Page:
Ultimately, the evidence placed on the record of this administrative review by Jiheng, Kangtai, and Zhucheng demonstrates an absence of de jure and de facto government control, in accordance with the criteria identified in Sparklers and Silicon Carbide. Therefore, the Department has preliminarily granted Jiheng, Kangtai, and Zhucheng a separate rate.

Margin for Separate-Rate Companies

In accordance with section 777A(c)(2)(B) of the Act, the Department employed a limited examination methodology, as it did not have the resources to examine all companies for which a review request was made. As stated above, the Department selected Jiheng as the mandatory respondent in this review. In addition to the mandatory respondent, Arch China, Kangtai, and Zhucheng submitted timely information as requested by the Department and remain subject to review as cooperative separate rate respondents.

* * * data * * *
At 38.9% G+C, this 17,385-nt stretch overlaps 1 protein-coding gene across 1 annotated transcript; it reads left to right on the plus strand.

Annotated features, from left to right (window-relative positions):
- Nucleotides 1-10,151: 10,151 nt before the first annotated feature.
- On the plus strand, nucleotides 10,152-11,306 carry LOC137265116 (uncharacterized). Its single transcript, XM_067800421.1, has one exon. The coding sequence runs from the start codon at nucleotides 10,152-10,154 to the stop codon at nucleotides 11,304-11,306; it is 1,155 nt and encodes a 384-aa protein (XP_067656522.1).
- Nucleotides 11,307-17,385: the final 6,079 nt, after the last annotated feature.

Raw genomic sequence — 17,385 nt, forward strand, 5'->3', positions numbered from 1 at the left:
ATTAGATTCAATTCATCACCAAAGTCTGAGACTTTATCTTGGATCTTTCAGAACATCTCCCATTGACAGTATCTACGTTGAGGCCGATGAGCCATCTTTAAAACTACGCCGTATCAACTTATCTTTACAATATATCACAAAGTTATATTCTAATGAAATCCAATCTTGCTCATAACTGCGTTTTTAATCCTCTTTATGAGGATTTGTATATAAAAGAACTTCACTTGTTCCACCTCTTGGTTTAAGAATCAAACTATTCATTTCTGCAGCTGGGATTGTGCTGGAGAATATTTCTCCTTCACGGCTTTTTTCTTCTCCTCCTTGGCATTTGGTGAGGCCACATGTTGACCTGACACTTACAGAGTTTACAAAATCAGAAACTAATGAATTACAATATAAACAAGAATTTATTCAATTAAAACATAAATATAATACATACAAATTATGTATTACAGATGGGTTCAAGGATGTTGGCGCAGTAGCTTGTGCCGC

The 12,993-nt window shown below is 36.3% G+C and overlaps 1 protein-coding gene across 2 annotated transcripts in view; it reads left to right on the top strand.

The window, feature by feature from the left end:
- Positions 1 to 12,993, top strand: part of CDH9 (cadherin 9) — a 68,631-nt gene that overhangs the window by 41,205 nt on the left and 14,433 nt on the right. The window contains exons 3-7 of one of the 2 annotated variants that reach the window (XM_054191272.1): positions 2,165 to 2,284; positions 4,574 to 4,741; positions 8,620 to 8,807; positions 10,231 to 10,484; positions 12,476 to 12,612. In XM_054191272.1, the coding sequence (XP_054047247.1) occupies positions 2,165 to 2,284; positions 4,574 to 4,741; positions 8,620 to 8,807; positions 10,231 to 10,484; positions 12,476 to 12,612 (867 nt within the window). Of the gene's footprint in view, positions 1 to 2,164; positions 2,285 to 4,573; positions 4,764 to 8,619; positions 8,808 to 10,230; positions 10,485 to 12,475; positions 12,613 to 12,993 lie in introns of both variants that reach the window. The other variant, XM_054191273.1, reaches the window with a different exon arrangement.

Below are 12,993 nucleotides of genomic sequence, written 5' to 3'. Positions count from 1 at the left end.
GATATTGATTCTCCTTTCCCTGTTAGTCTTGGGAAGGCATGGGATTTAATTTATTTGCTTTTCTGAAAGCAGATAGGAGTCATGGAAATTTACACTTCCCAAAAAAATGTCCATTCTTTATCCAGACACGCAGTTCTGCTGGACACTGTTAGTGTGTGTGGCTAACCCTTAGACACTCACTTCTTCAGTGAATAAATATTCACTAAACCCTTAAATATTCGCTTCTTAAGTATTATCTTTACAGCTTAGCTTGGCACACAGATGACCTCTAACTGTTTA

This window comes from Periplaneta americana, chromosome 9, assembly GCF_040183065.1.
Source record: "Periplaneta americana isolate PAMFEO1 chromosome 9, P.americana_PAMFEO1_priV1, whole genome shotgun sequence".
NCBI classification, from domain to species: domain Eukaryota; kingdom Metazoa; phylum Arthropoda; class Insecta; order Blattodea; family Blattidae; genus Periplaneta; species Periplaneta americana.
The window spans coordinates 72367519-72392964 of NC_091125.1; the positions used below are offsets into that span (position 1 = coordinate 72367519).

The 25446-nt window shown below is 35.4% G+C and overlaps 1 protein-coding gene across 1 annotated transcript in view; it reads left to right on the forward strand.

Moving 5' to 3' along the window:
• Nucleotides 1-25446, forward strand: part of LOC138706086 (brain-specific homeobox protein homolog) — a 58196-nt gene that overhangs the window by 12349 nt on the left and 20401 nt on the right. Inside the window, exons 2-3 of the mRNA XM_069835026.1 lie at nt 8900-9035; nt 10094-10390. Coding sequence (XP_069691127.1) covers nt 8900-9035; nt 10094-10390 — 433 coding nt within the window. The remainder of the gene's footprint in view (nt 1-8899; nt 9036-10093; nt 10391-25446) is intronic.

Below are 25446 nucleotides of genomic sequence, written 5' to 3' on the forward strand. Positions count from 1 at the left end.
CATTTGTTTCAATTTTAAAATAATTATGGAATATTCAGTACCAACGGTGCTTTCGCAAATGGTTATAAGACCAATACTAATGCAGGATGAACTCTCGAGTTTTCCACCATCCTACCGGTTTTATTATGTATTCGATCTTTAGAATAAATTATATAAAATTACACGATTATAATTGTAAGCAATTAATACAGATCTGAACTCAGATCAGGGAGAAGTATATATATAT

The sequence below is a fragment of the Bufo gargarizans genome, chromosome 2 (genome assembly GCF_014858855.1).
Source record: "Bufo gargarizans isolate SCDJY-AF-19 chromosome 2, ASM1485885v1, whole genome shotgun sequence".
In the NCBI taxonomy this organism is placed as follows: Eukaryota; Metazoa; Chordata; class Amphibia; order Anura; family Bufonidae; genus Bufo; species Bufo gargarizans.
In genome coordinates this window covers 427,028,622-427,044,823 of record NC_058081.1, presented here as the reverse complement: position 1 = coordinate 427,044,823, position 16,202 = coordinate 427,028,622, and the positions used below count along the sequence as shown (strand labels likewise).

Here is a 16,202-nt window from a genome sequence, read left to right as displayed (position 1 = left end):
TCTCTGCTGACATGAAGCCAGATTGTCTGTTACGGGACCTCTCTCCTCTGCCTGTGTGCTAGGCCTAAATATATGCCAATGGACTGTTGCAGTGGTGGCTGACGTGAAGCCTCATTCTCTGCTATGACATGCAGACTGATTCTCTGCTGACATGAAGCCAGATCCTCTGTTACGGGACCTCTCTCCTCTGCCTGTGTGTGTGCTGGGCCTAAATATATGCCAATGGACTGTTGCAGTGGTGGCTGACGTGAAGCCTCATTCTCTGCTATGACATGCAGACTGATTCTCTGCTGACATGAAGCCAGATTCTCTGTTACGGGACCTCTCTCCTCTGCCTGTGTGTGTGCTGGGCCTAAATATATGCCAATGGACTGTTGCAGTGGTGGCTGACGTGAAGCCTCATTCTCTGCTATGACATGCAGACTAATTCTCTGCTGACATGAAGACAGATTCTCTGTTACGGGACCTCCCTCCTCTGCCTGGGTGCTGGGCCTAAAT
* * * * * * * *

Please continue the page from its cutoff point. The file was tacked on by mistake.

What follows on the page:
We note that the statute and the Department's regulations do not directly address the establishment of a rate to be applied to individual companies not selected for examination where the Department limited its examination in an administrative review pursuant to section 777A(c)(2) of the Act. The Department's practice in cases involving limited selection based on exporters accounting for the largest volumes of trade has been to look to section 735(c)(5) of the Act, which provides instructions for calculating the all-others rate in an investigation, for guidance. Section 735(c)(5)(A) of the Act instructs that we are not to calculate an all-others rate using any zero or de minimis margins or any margins based entirely on facts available. Section 735(c)(5)(B) of the Act also provides that, where all margins are zero rates, de minimis rates, or rates based entirely on facts available, we may use “any reasonable method” for assigning the rate to non-selected respondents. In this instance, we have calculated a de minimis rate for the sole mandatory respondent, Jiheng.